Ms. Ramirez (P. 347-48, in subsection "Civil Rights and Equal Protection"): The section on civil rights fails to mention the Chicano Movement, which dealt with the civil rights movement of Mexican Americans. It does not mention, Jeies Lopez Tijerina and the land grant movement, Rodolfo "Corky" Gonzales in Denver who defines the meaning of Chicano through his poem / am Joaquin, Cesar Chavez and the farm workers, the struggles of the urban youth in California, nor the growing political awareness and participation of Mexican Americans through La Raza Unida Party.

HRW Response: The reviewer's comments on our discussions of civil rights are well taken. The specific coverage suggested by the reviewer is not, however, required by the TEKS for this course. Because this topic is related more to U.S. political and social history than to government per se, we cover all of these individuals, the movements or struggles they led or inspired, and their contributions to American society extensively in Chapter 23, Section 2, of our 11th-grade U.S. history text, Holt American Nation in the Modern Era.

We agree, however, that mention of La Raza Unida Party would be a worthwhile addition to the Holt American Government program, and we will insert on T p. 414, in the chapter on Political Parties, the following Internet Connect activity (replacing the existing Internet Connect):

TOPIC: La Raza Unida Party GO TO: go.hrw.com KEYWORD: SV3GV18

Have students access the Internet through the HRW Go site to conduct research on the formation of La Raza Unida Party in 1970. Then have each student create a poster presenting information on the leaders, goals, and influence of this third party that focused on political participation by Hispanic Americans. [TEKS star] 22D


Ms. Ramirez (P. 352, in subsection "Extending Civil Rights and Equal Protection"): There are only 2 small paragraphs on Hispanics and one small sentence, which states that we faced discrimination in several areas such as employment and housing. It fails to mention that service was also refused to Mexican Americans and that there were signs that read, "No Mexicans or dogs allowed." It also does not mention the other forms of discrimination Mexican Americans and Tejanos faced. To list a few: in 1901 Gregorio Cortez shot the local sheriff in self-defense in Karnes County and fled to Mexico knowing he would face lynch law. The people that helped him suffered threats and imprisonment. A 13 year-old boy was tortured in order to get information on

Cortez's whereabouts. Denial of due process: in November 1910 Antonio Rodriguez, age 20, who was accused of killing a white woman, was taken out of jail by Anglo vigilantes in Rocksprings, Texas and burned alive. He was awaiting trial. In June 1911, a white mob in Thorndale, Texas beat 14-year old Antonio Gomez to death and his body was dragged around town tied to the back of a buggy. He was accused of killing a German Texan in a fight after refusing to leave a place of business. Attempts to deny them their rights to vote: in 1896 in the case In re Ricardo Rodriguez, two lawyers petition a San Antonio judge to deprive Mexicans of the vote on the reasoning that they had Indian blood.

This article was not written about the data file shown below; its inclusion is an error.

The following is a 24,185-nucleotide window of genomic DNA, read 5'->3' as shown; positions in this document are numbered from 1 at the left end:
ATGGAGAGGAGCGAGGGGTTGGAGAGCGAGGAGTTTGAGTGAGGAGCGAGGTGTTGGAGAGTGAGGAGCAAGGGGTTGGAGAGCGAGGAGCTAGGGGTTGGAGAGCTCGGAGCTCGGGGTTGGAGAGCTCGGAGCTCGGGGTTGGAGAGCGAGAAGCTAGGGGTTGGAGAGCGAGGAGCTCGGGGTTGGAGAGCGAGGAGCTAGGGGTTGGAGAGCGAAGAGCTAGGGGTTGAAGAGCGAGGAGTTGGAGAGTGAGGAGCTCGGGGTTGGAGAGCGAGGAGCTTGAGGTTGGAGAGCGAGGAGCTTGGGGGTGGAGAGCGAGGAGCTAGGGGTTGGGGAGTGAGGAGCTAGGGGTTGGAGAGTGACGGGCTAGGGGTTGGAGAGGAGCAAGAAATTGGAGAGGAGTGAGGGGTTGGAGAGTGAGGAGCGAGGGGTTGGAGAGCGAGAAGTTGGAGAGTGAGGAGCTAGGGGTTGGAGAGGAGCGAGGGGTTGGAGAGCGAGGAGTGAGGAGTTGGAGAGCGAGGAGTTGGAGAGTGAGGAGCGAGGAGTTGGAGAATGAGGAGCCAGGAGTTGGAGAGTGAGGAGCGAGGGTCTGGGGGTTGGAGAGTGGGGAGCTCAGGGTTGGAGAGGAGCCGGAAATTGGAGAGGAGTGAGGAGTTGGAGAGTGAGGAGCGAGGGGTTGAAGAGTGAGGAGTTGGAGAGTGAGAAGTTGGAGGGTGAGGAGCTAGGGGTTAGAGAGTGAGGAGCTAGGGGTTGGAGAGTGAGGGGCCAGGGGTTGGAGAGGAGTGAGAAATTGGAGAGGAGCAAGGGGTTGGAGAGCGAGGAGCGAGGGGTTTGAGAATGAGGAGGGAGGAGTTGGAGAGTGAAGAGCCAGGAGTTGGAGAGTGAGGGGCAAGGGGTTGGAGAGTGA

HRW Response: The reviewer's comments are well taken, but we believe that the material requested is beyond the scope of the half-year government course for which this text is written, and that the specific details are not required by the TEKS. As noted earlier, we provide much more extensive coverage of the history of civil rights struggles, especially including that of Mexican Americans, in Chapter 23 of our 11th-grade U.S. history text, Holt American Nation in the Modern Era.

Reviewer: Norman Binder [Holt American Government]

Mr. Binder: The text I reviewed is a classic example of traditional texts that simply omit, distort, or falsify the role of minorities in American society.

HRW Response: We have made a consistent, concerted effort to treat respectfully the roles of all Americans in our texts on American government, history, and society; therefore, we believe that the reviewer's characterization of our textbook is inaccurate.

Mr. Binder: Chapter 11 discusses the federal courts

Section 1. No mention of lack of minority representation in district and appellate courts. Since you have some information on minority representation in Legislature, it would be useful to include some information on number of women, blacks, Hispanics, Asians, Native Americans in district and appellate courts.

HRW Response: Due to space limitations, we are unable to mention all occurrences of minority "underrepresentation." We feel that the information cited by the reviewer that is currently in the text makes the intended point about lack of minority representation. For other text discussions related to minorities in American government and society, see Sections 3 and 4 of Chapter 15, titled "Struggle for Civil Rights" and "Civil Rights Laws," respectively (pp. 346-56); the Case Study on "Racial Gerrymandering" (pp. 100-101); as well as the subsections on "Presidential Background" (pp. 145-46) and "Representing Minority Concerns" (pp. 396-97).

Mr. Binder: Section 2. In history of US only two women and two blacks ever appointed to Supreme Court. No Hispanics or Native Americans. This should be noted. Might ask why? What would be the impact on decisions if there were more minorities on Supreme Court?